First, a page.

Hope the silver lining to this dark cloud is plenty of material to use in future stories!

Please take care and remember how much your Cyber family cares about you!

Keith Raffel said...

Good luck. Generating positive thoughts to send your way.

Sandra Ruttan said...

All the best Michael. My partner had multiple heart surgeries as a child and here he is. It's reassuring to live with proof of the best outcome, and I hope your surgery is as successful.

Kevin R. Tipple said...

I'm so sorry to read this, Michael and I wish you nothing but the best with this deal. Know that our thoughts and prayers are with you.

Also know, that if you are lucky, it won't change how you write or what you write. Also know, that if not, it will change your writing in a way that is very hard to explain. And make damn sure that you don't do like I did and dump all your stuff one day because you get fedup with all of it.

And also know that your friend to the north is here anytime you want to call. You do have the phone number so make use of it. :))

Michael Bracken said...

Thanks everyone for your kind comments here and in private e-mail. I appreciate it.

JD Rhoades said...

Michael: best of luck to you. The good news is that they caught the problem before it got completely out of hand and it can be addressed with a procedure that's almost routine. I have every confidence you'll come out of this fine and fixed up.

Still, there's nothing quite as terrifying as sudden and intense chest pain for a middle aged man, is there? Sorry the warning had to come in such a scary fashion.

One more thing: if, god forbid, this should ever happen again: get someone else to drive you to the hospital, doofus.

In fact, I hear them new-fangled ambalances run all night, even at 4 AM.

Seriously, get well soon.

Victor J. Banis said...

Michael, like many others, I'm waiting anxiously to learn how you're doing; in the meantime, know that my thoughts and prayers are with you.

Victor J. Banis

Patricia Harrington said...

Michael,

I'm an "old" SMFSer andhave followed and admired your career path and writing. Saw on the list about your blog and zipped over. Just wanted to let you know you're in my thoughts, will say a prayer for your speedy recovery, and truly, you'll use this experience in your writing. I know it will continue for many successful years.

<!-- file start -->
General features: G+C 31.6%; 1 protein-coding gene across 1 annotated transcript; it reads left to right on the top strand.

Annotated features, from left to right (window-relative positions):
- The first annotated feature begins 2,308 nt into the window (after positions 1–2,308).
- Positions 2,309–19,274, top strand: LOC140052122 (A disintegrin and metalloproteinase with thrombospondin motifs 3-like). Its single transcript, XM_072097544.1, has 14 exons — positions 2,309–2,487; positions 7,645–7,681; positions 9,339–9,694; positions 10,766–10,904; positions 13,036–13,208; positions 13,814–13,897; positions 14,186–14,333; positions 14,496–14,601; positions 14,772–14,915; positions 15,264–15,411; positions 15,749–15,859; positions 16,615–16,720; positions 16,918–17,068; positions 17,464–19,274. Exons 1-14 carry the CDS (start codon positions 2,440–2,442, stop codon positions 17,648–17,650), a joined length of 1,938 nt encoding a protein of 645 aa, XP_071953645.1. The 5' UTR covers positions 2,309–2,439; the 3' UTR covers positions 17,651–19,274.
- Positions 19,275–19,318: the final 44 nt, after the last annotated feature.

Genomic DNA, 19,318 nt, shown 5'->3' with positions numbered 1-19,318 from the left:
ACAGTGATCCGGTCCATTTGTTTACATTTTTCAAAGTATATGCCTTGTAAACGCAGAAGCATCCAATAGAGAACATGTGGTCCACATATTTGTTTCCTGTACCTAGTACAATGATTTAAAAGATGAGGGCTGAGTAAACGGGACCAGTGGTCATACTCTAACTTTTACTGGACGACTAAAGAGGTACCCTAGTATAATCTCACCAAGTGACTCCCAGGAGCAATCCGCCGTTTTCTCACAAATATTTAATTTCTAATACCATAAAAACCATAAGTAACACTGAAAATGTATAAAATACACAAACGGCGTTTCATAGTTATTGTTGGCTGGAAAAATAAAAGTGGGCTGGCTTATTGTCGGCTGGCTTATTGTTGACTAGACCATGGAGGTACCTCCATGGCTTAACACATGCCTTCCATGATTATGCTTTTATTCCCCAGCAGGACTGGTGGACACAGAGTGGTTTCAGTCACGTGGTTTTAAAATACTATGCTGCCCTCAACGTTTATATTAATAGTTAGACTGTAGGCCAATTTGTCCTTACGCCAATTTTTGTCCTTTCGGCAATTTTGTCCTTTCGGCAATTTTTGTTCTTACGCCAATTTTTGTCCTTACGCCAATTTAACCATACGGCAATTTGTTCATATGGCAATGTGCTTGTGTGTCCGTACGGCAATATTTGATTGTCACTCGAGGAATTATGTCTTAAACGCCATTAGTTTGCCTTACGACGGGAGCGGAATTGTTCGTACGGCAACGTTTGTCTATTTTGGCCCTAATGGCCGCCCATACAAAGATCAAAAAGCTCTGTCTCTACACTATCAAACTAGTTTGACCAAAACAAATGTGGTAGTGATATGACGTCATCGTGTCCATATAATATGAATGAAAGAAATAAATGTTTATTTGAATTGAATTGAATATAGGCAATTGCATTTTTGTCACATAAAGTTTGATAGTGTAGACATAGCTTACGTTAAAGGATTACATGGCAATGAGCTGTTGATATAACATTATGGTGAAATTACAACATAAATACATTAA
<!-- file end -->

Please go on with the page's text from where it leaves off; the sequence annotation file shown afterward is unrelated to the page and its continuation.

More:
All the best,

Pat Harrington

Kate Thornton said...

Micharl, just wanted you to know that I am thinking of you and wishing you the best. Hope you are recovering nicely by now.
Kate Thornton

deborah elliott-upton said...

Sending prayers your way, Michael!

Nick Andreychuk said...

My heart goes out to you, Michael.

That's probably a poor choice of words...so you need to be well so that you can be my editor again. Got it? (Yeah, I even threw in your favorite word, "got".)

Seriously, best wishes.

(And I can't help but think that you'll get some writing ideas from this experience, so I'm sure you'll be selling like wildfire again soon.)

Chris Speakman said...

Michael, hope this finds you home resting and determined to get back to your keyboard. Take care. Chris Speakman

Marian Allen said...

Michael, take care. We sure miss you on Short Mystery. Glad you got this looked into. It IS a sobering dose of reality for all of us, reminding us to listen to our bodies. Keep the fiction fire burning. It's all material!

Laura Elvebak said...

Michael, Positive healthy thoughts going your way. Chest pain is very scary. I experienced it once and drove myself to the hospital. My son was with me but I didn't trust his driving.

It turned out not to be a heart attack but now taking blood pressure meds.

You'll be back to writing. Nothing is better for the soul and body that immersing one's self in another world at the keyboard. So glad you are better.

Laura